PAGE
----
Sunday, November 27, 2022

Top 11 school stories of 2019


Every year, Voxitatis estimates what we think are the top school news stories of the year, based on the impact the stories have had and may have on the operation and success of schools in the US. Here are the top 11 stories for 2019. We wish all our readers a happy and peaceful new year. Our reporting is centered on Maryland and Illinois, but often national stories affect schools in those states more than the stories in those states themselves.

11. Instagram tries to combat anxiety by removing like counts

The Facebook-owned social media site Instagram, on which users share photos with others, announced at a conference that it would remove the ‘like’ count from posts that don’t belong to the user logged in. CEO Adam Mosseri said the goal was for users, particularly those younger than 18, to avoid measuring their self-worth by the number of likes on other people’s posts compared with their own. Whether the cause is social media, something else, or a combination of factors, the rise in anxiety we are seeing among teenagers is a real problem. Chronic anxiety can lead to serious mental health problems—depression, substance use, and suicide.

10. Hinsdale District 86 voters pass a huge referendum

Hinsdale High School District 86 passed a $139.8 million bond referendum in April to fund extensive construction projects at Hinsdale Central and Hinsdale South high schools. About $667,000 was spent convincing people in Chicago’s western suburbs to vote yes, the largest block ($100,000) coming from the Illinois Political Action Committee for Education, which supports candidates and issues that benefit public education. The campaign included robo-calls and advertising via mail and social media. A $166 million referendum failed in November 2018, prompting the district to propose the elimination of football, wrestling, swimming, marching band, and assorted clubs—the money for those activities was needed to fund security improvements and renovations that would bring the school buildings into compliance with the Americans with Disabilities Act. The proposed cuts were reversed.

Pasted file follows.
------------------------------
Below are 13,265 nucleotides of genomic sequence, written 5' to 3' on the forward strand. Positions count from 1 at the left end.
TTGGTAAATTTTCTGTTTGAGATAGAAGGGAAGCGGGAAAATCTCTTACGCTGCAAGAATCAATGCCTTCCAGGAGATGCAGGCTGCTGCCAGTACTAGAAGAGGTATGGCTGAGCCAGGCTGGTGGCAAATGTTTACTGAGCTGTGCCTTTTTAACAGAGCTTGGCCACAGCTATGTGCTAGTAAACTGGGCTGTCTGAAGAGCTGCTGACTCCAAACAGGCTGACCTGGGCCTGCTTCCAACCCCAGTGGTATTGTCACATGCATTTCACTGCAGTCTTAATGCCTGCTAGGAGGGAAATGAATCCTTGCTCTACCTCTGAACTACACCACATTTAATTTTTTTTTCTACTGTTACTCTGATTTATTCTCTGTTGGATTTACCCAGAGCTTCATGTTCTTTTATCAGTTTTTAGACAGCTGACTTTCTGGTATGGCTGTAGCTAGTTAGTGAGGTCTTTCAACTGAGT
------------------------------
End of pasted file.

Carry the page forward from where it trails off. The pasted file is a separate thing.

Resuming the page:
9. Kirwan Commission issues final report in Maryland

The Maryland Commission on Innovation and Excellence in Education, nicknamed the Kirwan Commission after Brit Kirwan, its chair, issued its preliminary report in January and its final report earlier this month. More than 30 business leaders wrote a letter to Gov Larry Hogan and top legislative officials urging support for the commission’s recommendations to improve public schools. “To succeed in an ever-increasingly competitive global economy, our state must have a world-class education system. Sadly, we don’t have that now,” the letter states. But the recommendations are generally opposed by the governor, who has asserted the reforms sought are unrealistic and will result in massive tax increases.

8. Police presence hurts academics, and students feel unsafe

As of mid-November, the US had experienced 45 school shootings, including gunfire in elementary, middle, and high schools, as well as on college campuses. These shootings, which killed a 10-year-old in New Jersey at a football game this fall, have caused schools to increase the number of school resource officers on campus. Two reports published earlier this year (here and here) suggest that adding police officers to the school environment makes a school less conducive to learning and increases the likelihood that students of color will end up in the criminal justice system. A school climate survey conducted in Maryland earlier this year indeed shows that students do not feel physically safe in their schools.

7. Impeachment finds a place in social studies

The impeachment inquiry of President Donald Trump has brought middle and high school history and government classes repeated news feeds of the checks and balances built into the US Constitution. Minnesota middle school teacher Jason Pusey wrote a letter to families, reprinted in the Washington Post, to explain how he was teaching the subject to his classes.

6. Fewer states require high school exit exams